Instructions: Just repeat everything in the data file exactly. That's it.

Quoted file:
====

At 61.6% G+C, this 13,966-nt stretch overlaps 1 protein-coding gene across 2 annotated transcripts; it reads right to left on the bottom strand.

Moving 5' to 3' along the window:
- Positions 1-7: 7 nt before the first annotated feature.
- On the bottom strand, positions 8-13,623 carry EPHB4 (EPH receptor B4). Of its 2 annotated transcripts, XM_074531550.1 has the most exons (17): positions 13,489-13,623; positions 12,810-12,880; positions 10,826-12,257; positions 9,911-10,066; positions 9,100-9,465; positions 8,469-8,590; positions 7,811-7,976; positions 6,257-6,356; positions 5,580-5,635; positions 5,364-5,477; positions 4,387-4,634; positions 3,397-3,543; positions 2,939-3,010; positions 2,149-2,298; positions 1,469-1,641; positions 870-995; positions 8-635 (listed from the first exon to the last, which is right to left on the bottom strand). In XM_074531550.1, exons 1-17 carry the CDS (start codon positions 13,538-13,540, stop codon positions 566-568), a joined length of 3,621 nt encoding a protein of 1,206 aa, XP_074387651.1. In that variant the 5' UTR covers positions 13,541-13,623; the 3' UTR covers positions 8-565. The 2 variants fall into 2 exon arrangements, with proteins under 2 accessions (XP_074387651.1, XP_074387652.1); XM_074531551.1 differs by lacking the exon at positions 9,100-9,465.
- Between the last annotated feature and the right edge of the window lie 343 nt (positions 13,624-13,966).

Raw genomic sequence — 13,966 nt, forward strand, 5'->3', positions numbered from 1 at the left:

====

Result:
At 61.6% G+C, this 13,966-nt stretch overlaps 1 protein-coding gene across 2 annotated transcripts; it reads right to left on the bottom strand.

Moving 5' to 3' along the window:
- Positions 1-7: 7 nt before the first annotated feature.
- On the bottom strand, positions 8-13,623 carry EPHB4 (EPH receptor B4). Of its 2 annotated transcripts, XM_074531550.1 has the most exons (17): positions 13,489-13,623; positions 12,810-12,880; positions 10,826-12,257; positions 9,911-10,066; positions 9,100-9,465; positions 8,469-8,590; positions 7,811-7,976; positions 6,257-6,356; positions 5,580-5,635; positions 5,364-5,477; positions 4,387-4,634; positions 3,397-3,543; positions 2,939-3,010; positions 2,149-2,298; positions 1,469-1,641; positions 870-995; positions 8-635 (listed from the first exon to the last, which is right to left on the bottom strand). In XM_074531550.1, exons 1-17 carry the CDS (start codon positions 13,538-13,540, stop codon positions 566-568), a joined length of 3,621 nt encoding a protein of 1,206 aa, XP_074387651.1. In that variant the 5' UTR covers positions 13,541-13,623; the 3' UTR covers positions 8-565. The 2 variants fall into 2 exon arrangements, with proteins under 2 accessions (XP_074387651.1, XP_074387652.1); XM_074531551.1 differs by lacking the exon at positions 9,100-9,465.
- Between the last annotated feature and the right edge of the window lie 343 nt (positions 13,624-13,966).

Raw genomic sequence — 13,966 nt, forward strand, 5'->3', positions numbered from 1 at the left: